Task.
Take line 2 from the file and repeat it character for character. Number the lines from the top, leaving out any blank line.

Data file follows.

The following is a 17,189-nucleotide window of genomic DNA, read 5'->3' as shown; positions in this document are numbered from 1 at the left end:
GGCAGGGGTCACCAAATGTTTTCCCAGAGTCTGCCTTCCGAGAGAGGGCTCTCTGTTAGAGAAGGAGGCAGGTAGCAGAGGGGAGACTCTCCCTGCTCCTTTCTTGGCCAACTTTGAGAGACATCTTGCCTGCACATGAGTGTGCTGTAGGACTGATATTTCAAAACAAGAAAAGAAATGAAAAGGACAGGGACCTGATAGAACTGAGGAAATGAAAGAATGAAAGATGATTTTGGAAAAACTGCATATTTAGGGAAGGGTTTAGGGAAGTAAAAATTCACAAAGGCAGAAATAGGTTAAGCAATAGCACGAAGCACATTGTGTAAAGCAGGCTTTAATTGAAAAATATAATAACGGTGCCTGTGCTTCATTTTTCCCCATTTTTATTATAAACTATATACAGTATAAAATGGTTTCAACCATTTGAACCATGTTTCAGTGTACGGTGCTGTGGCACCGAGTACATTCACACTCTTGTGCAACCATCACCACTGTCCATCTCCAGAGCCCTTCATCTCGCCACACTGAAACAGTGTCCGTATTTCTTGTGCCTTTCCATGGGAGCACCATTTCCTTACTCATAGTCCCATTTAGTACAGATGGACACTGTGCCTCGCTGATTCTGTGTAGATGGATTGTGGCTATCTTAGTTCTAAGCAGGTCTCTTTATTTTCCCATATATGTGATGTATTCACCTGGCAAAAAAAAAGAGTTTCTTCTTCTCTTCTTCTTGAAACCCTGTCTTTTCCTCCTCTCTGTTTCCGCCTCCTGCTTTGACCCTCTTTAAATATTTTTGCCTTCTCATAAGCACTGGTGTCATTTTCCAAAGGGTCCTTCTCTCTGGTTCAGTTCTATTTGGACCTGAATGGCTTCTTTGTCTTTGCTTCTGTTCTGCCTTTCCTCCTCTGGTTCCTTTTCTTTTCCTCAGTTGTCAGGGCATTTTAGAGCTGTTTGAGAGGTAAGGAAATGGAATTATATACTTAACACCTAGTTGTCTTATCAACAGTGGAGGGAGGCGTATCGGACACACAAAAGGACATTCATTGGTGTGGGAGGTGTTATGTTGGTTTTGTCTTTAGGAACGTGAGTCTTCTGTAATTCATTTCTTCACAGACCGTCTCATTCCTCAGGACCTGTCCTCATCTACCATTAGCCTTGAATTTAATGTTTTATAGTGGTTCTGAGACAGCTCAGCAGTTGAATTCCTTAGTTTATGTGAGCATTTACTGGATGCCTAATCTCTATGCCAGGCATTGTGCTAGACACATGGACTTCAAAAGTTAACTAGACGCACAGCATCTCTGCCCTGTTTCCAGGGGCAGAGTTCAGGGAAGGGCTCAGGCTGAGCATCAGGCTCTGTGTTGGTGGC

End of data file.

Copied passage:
GGCAGGGGTCACCAAATGTTTTCCCAGAGTCTGCCTTCCGAGAGAGGGCTCTCTGTTAGAGAAGGAGGCAGGTAGCAGAGGGGAGACTCTCCCTGCTCCTTTCTTGGCCAACTTTGAGAGACATCTTGCCTGCACATGAGTGTGCTGTAGGACTGATATTTCAAAACAAGAAAAGAAATGAAAAGGACAGGGACCTGATAGAACTGAGGAAATGAAAGAATGAAAGATGATTTTGGAAAAACTGCATATTTAGGGAAGGGTTTAGGGAAGTAAAAATTCACAAAGGCAGAAATAGGTTAAGCAATAGCACGAAGCACATTGTGTAAAGCAGGCTTTAATTGAAAAATATAATAACGGTGCCTGTGCTTCATTTTTCCCCATTTTTATTATAAACTATATACAGTATAAAATGGTTTCAACCATTTGAACCATGTTTCAGTGTACGGTGCTGTGGCACCGAGTACATTCACACTCTTGTGCAACCATCACCACTGTCCATCTCCAGAGCCCTTCATCTCGCCACACTGAAACAGTGTCCGTATTTCTTGTGCCTTTCCATGGGAGCACCATTTCCTTACTCATAGTCCCATTTAGTACAGATGGACACTGTGCCTCGCTGATTCTGTGTAGATGGATTGTGGCTATCTTAGTTCTAAGCAGGTCTCTTTATTTTCCCATATATGTGATGTATTCACCTGGCAAAAAAAAAGAGTTTCTTCTTCTCTTCTTCTTGAAACCCTGTCTTTTCCTCCTCTCTGTTTCCGCCTCCTGCTTTGACCCTCTTTAAATATTTTTGCCTTCTCATAAGCACTGGTGTCATTTTCCAAAGGGTCCTTCTCTCTGGTTCAGTTCTATTTGGACCTGAATGGCTTCTTTGTCTTTGCTTCTGTTCTGCCTTTCCTCCTCTGGTTCCTTTTCTTTTCCTCAGTTGTCAGGGCATTTTAGAGCTGTTTGAGAGGTAAGGAAATGGAATTATATACTTAACACCTAGTTGTCTTATCAACAGTGGAGGGAGGCGTATCGGACACACAAAAGGACATTCATTGGTGTGGGAGGTGTTATGTTGGTTTTGTCTTTAGGAACGTGAGTCTTCTGTAATTCATTTCTTCACAGACCGTCTCATTCCTCAGGACCTGTCCTCATCTACCATTAGCCTTGAATTTAATGTTTTATAGTGGTTCTGAGACAGCTCAGCAGTTGAATTCCTTAGTTTATGTGAGCATTTACTGGATGCCTAATCTCTATGCCAGGCATTGTGCTAGACACATGGACTTCAAAAGTTAACTAGACGCACAGCATCTCTGCCCTGTTTCCAGGGGCAGAGTTCAGGGAAGGGCTCAGGCTGAGCATCAGGCTCTGTGTTGGTGGC